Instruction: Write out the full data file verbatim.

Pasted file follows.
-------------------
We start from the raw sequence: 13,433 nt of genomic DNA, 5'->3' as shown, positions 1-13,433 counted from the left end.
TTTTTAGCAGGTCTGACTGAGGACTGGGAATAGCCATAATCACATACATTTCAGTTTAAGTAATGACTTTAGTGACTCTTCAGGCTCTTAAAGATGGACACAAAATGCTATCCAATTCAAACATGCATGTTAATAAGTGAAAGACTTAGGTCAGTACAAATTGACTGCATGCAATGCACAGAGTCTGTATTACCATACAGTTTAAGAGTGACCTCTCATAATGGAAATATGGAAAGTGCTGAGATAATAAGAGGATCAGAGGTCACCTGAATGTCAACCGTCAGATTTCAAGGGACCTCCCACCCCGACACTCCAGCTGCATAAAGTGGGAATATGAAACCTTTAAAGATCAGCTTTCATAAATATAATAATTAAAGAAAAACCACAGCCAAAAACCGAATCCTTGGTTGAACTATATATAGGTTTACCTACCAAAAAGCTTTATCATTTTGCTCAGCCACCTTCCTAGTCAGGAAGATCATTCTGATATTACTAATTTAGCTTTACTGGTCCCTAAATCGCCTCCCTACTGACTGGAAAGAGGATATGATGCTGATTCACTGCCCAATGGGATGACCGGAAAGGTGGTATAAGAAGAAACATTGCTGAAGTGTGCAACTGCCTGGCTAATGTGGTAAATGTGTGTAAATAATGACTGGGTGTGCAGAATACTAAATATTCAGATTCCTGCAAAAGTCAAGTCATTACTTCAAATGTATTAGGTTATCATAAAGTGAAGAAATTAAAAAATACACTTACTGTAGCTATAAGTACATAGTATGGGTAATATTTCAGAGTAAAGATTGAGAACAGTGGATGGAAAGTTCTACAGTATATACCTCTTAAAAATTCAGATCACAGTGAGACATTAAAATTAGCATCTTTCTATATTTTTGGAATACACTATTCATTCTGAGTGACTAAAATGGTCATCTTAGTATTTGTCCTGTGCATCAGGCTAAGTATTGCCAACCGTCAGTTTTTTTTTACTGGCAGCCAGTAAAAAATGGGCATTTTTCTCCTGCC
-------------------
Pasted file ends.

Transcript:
We start from the raw sequence: 13,433 nt of genomic DNA, 5'->3' as shown, positions 1-13,433 counted from the left end.
TTTTTAGCAGGTCTGACTGAGGACTGGGAATAGCCATAATCACATACATTTCAGTTTAAGTAATGACTTTAGTGACTCTTCAGGCTCTTAAAGATGGACACAAAATGCTATCCAATTCAAACATGCATGTTAATAAGTGAAAGACTTAGGTCAGTACAAATTGACTGCATGCAATGCACAGAGTCTGTATTACCATACAGTTTAAGAGTGACCTCTCATAATGGAAATATGGAAAGTGCTGAGATAATAAGAGGATCAGAGGTCACCTGAATGTCAACCGTCAGATTTCAAGGGACCTCCCACCCCGACACTCCAGCTGCATAAAGTGGGAATATGAAACCTTTAAAGATCAGCTTTCATAAATATAATAATTAAAGAAAAACCACAGCCAAAAACCGAATCCTTGGTTGAACTATATATAGGTTTACCTACCAAAAAGCTTTATCATTTTGCTCAGCCACCTTCCTAGTCAGGAAGATCATTCTGATATTACTAATTTAGCTTTACTGGTCCCTAAATCGCCTCCCTACTGACTGGAAAGAGGATATGATGCTGATTCACTGCCCAATGGGATGACCGGAAAGGTGGTATAAGAAGAAACATTGCTGAAGTGTGCAACTGCCTGGCTAATGTGGTAAATGTGTGTAAATAATGACTGGGTGTGCAGAATACTAAATATTCAGATTCCTGCAAAAGTCAAGTCATTACTTCAAATGTATTAGGTTATCATAAAGTGAAGAAATTAAAAAATACACTTACTGTAGCTATAAGTACATAGTATGGGTAATATTTCAGAGTAAAGATTGAGAACAGTGGATGGAAAGTTCTACAGTATATACCTCTTAAAAATTCAGATCACAGTGAGACATTAAAATTAGCATCTTTCTATATTTTTGGAATACACTATTCATTCTGAGTGACTAAAATGGTCATCTTAGTATTTGTCCTGTGCATCAGGCTAAGTATTGCCAACCGTCAGTTTTTTTTTACTGGCAGCCAGTAAAAAATGGGCATTTTTCTCCTGCC